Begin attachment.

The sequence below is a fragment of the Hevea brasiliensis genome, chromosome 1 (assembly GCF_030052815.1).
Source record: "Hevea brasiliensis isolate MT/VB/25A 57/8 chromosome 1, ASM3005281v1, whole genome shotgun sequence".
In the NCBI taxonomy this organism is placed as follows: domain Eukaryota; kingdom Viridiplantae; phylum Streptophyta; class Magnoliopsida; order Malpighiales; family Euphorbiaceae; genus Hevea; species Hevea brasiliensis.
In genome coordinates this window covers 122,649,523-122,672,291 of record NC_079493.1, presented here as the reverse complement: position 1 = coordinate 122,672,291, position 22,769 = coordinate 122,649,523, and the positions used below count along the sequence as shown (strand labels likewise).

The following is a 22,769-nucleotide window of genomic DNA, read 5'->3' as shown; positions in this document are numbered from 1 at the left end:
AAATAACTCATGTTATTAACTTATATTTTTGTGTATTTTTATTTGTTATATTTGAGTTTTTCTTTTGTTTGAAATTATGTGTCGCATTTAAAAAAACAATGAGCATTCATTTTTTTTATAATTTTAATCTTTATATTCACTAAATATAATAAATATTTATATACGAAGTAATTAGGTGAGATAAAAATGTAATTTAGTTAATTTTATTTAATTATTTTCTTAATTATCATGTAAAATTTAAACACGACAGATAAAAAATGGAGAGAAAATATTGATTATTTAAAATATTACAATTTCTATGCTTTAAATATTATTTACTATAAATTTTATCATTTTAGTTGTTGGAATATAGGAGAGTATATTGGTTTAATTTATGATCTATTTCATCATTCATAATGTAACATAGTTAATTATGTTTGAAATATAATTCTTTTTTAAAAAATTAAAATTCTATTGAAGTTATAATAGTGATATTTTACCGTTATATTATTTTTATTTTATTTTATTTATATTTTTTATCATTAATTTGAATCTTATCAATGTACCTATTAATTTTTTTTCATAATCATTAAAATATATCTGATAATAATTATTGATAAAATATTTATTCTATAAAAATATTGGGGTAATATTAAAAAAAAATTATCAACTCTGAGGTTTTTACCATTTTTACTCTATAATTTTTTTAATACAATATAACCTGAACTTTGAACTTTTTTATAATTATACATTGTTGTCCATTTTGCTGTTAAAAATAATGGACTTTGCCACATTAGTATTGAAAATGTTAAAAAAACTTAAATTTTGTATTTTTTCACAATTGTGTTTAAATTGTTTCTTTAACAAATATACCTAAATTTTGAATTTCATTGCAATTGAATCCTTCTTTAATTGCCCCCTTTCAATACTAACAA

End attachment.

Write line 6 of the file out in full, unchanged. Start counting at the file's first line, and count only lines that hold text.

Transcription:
AAATAACTCATGTTATTAACTTATATTTTTGTGTATTTTTATTTGTTATATTTGAGTTTTTCTTTTGTTTGAAATTATGTGTCGCATTTAAAAAAACAATGAGCATTCATTTTTTTTATAATTTTAATCTTTATATTCACTAAATATAATAAATATTTATATACGAAGTAATTAGGTGAGATAAAAATGTAATTTAGTTAATTTTATTTAATTATTTTCTTAATTATCATGTAAAATTTAAACACGACAGATAAAAAATGGAGAGAAAATATTGATTATTTAAAATATTACAATTTCTATGCTTTAAATATTATTTACTATAAATTTTATCATTTTAGTTGTTGGAATATAGGAGAGTATATTGGTTTAATTTATGATCTATTTCATCATTCATAATGTAACATAGTTAATTATGTTTGAAATATAATTCTTTTTTAAAAAATTAAAATTCTATTGAAGTTATAATAGTGATATTTTACCGTTATATTATTTTTATTTTATTTTATTTATATTTTTTATCATTAATTTGAATCTTATCAATGTACCTATTAATTTTTTTTCATAATCATTAAAATATATCTGATAATAATTATTGATAAAATATTTATTCTATAAAAATATTGGGGTAATATTAAAAAAAAATTATCAACTCTGAGGTTTTTACCATTTTTACTCTATAATTTTTTTAATACAATATAACCTGAACTTTGAACTTTTTTATAATTATACATTGTTGTCCATTTTGCTGTTAAAAATAATGGACTTTGCCACATTAGTATTGAAAATGTTAAAAAAACTTAAATTTTGTATTTTTTCACAATTGTGTTTAAATTGTTTCTTTAACAAATATACCTAAATTTTGAATTTCATTGCAATTGAATCCTTCTTTAATTGCCCCCTTTCAATACTAACAA